Bastimentos Island

Polo’s Beach, Panamá

One day while staying on Bastimentos Island in the Bocas del Toro area of Panamà, Julie and I set out in search of a local legend. We’d heard about a man named Polo who had staked out an area now know as Polo Beach for 65 years. He lived alone but welcomed company and would prepare a meal for anyone who happened to be by (and had $5 to spare). The hike from our tent lodge was pleasant though long and scorching hot. We traipsed along the beach and through jungly brush not really knowing if we’d find anything, until we spotted a sun-bleached sign tacked to a coconut tree “polo bihe [sic] / agua de coco / comida / cerveza”. Yes.

Once we arrived we were in for an experience. Polo ranted in a thick Patois and waved us over with a smile. He showed us his make-shift beach kitchen, wooden hut, lime-soaked sanitation system and huge pile of coconuts. In no time we were licking our fingers, nibbling on freshly caught blue-boned needlefish and sipping coconut water with a straw.

Stories about Polo swirl—he left civilization behind when he was 10—he sold part of the island for $1.5 million—but all I can be sure of is that it doesn’t take much to be happy on an island as beautiful and plentiful as this.

FYI: We subsequently found out that the walk from Red Frog Beach to Polo’s can be dangerous, particularly for women alone. Tourists have been mugged by thugs, though no one was seriously hurt. I’d say go, but be cautious and leave anything worth stealing behind.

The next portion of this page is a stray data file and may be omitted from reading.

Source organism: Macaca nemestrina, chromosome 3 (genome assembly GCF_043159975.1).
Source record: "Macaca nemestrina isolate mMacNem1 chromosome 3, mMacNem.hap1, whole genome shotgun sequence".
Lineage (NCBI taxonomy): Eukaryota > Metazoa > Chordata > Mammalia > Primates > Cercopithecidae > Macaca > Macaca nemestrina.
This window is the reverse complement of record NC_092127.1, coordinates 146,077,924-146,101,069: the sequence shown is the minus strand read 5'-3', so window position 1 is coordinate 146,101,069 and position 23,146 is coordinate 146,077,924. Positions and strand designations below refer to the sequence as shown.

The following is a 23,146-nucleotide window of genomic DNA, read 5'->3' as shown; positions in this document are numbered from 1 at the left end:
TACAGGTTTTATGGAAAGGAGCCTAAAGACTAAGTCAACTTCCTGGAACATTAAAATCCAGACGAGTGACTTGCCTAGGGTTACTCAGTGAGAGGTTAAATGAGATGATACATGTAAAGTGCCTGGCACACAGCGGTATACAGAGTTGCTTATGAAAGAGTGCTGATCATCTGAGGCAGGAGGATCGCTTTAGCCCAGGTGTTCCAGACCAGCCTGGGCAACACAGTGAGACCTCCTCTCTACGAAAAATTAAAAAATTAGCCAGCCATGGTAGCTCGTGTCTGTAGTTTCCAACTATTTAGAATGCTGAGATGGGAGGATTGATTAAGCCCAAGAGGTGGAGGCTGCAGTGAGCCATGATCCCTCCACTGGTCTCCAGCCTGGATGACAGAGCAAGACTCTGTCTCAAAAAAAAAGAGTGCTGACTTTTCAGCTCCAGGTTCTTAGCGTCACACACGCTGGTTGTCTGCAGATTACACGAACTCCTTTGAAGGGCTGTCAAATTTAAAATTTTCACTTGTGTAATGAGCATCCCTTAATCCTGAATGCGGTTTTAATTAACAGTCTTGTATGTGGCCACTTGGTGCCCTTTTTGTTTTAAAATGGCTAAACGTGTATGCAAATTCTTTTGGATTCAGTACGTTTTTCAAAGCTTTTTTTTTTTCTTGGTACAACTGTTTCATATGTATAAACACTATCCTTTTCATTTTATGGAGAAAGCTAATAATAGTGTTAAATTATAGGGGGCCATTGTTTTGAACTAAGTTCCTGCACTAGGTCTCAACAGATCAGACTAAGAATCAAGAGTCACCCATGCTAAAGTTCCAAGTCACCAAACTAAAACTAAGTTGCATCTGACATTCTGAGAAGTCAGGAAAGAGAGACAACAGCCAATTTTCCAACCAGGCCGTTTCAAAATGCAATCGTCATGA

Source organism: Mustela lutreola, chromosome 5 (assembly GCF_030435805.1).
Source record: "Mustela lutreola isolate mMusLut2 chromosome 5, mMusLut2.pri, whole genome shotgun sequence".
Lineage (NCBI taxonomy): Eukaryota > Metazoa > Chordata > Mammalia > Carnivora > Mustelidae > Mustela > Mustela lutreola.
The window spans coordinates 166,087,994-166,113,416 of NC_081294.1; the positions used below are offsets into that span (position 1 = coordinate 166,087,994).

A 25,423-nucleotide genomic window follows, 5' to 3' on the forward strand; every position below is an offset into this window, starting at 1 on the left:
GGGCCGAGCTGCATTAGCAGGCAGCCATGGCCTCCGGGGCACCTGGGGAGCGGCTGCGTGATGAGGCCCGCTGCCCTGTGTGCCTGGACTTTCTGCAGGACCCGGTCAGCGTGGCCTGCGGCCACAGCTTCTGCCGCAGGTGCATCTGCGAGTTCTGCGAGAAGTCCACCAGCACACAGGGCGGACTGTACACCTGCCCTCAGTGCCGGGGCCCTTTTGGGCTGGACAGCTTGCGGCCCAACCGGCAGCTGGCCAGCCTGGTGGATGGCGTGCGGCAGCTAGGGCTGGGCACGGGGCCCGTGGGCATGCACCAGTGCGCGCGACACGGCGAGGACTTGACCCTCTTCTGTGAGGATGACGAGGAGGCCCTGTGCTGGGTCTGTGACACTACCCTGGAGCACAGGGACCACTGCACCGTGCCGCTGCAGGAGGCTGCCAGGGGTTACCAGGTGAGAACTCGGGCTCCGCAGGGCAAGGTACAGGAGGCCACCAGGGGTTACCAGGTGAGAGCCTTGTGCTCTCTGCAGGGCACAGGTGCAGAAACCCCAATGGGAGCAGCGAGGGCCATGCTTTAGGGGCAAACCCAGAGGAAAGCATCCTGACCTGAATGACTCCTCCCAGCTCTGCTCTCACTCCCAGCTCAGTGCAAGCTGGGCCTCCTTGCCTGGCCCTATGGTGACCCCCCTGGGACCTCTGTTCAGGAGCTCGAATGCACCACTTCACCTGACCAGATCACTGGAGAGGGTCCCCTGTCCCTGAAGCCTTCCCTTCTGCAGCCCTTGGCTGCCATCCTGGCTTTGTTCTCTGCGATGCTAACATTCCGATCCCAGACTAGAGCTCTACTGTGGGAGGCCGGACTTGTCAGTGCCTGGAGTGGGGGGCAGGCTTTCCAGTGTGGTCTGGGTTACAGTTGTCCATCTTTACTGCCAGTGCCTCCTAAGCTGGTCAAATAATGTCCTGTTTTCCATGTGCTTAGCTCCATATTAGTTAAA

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Polo at Polo Beach, Bastimentos

Polo in his element

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Nothing here is wasted, Polo even melts used straws into a paste that keeps ants away

Nothing here is wasted, Polo even melts used straws into a paste that keeps ants away

Lunch at Polo Beach, Bastimentos Island

An unlikely gourmand in his kitchen

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A meal of needle fish, rice 'n' beans and fried bread, washed down with a pipa

A meal of needle fish, rice ‘n’ beans and fried bread, washed down with a “pipa” from the tree

Before leaving, we scrubbed our tin plates the natural way, with sand in the sea, and dumped them into a bucket of lime water

Before leaving, we scrubbed our tin plates the natural way, with sand in the sea, and dumped them into a bucket of lime water

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An enviable way to live. Thanks for lunch and the lesson in self sufficiency Polo!

An enviable way to live. Polo, thank you for lunch and a lesson in self-sufficiency!

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UnaPolo’s Beach, Panamá

Comments

    1. Author
      Una

      It really was! Afterwards we followed Polo through the bush looking for red frogs. He could really move, it was hard to keep up.

  1. Marcus

    Thanks for this post! I stayed at Polo’s about fifteen years ago, and it was one of the most memorable experiences of my time in Panama. I’ve often wondered how he was doing these days. I’m glad to see he’s still as energetic (and possibly crazy) as ever. Here’s hoping he can keep doing his thing for another 65 years!

    1. Author
      Una

      Hey Marcus. Polo seems to be happy in his own world on a remote beach on Bastimentos. He is definitely still very welcoming to visitors though I don’t think people stay with him anymore, but just drop in for lunch. Hope you get to see him again!

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